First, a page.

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Princeton professors' climate change game

NPR ran a piece on Morning Edition this morning about a climate change game that starkly lays out the challenges we face over the next 50 years. But there's a positive spin - part of the goal is to show that we have a lot of technology-based solutions already, if only we'd implement them on a scale that matters.

The piece is part of NPR's Climate Connection series, which is a joint effort with National Geographic to draw attention to the challenges the world faces in addressing global warming.

The game is being played not only by school children, but also by business executives. The goal is to keep carbon emissions flat over the next 50 years - not even reduce current levels - and according to those who've played, it's difficult.

Here's how it works:

The world's carbon emissions keep going up and up and up. This game takes the projected increase for the next 50 years and slices it into seven equal wedges.

You have to get rid of these wedges. And to do that, you have options. To be precise, you have 15 of today's technologies, such as fuel efficient cars or nuclear power.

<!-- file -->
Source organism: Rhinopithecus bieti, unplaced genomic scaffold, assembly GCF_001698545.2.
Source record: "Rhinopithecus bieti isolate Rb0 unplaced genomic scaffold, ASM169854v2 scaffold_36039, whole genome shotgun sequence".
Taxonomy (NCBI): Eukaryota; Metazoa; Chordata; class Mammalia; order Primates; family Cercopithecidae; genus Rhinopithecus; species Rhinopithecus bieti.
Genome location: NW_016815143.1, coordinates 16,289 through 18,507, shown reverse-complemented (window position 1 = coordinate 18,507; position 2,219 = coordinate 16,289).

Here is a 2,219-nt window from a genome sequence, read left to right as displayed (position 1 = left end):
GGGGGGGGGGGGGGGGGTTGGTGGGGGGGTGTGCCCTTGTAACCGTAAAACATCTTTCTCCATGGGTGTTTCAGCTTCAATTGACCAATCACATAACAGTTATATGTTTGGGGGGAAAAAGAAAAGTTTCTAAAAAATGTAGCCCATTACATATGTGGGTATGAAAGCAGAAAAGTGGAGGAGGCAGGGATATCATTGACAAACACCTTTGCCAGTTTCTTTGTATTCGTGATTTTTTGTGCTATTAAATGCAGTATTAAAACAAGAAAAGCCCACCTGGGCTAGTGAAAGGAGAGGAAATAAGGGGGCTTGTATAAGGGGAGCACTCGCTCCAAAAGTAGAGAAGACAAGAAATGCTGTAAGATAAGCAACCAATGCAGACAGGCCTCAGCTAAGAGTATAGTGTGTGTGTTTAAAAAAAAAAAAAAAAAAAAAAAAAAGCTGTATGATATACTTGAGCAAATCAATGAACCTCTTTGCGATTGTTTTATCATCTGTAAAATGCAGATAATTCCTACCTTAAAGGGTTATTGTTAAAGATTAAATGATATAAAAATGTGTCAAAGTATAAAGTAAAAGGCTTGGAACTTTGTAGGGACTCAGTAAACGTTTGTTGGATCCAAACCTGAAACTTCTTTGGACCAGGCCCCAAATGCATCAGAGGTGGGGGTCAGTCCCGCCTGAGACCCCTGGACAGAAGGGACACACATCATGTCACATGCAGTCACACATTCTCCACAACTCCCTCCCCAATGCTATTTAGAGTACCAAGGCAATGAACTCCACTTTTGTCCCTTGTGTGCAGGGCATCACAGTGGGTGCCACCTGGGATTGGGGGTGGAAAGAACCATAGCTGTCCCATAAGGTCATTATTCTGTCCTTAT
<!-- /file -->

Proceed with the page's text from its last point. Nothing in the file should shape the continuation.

Of course, to get rid of just one wedge, you have to scale a technology up. Big time. For example, Hotinski says, just consider fuel efficient cars.

"If we doubled the fuel efficiency of all the world's cars, projected 50 years from now. That would be one wedge," she explains. "So that's a really big undertaking, all the cars in the world, doubling their projected fuel efficiency."

Unfortunately, just doubling fuel efficiency isn't enough. Worldwide - and particularly in the United States - we have to reduce our dependence on the automobile for transportation. A robust nationwide train system is what we need, as well as congestion taxes and other incentives to reduce usage of cars and increase usage of public transportation. It's the only way. Our love affair with the car has got to end.

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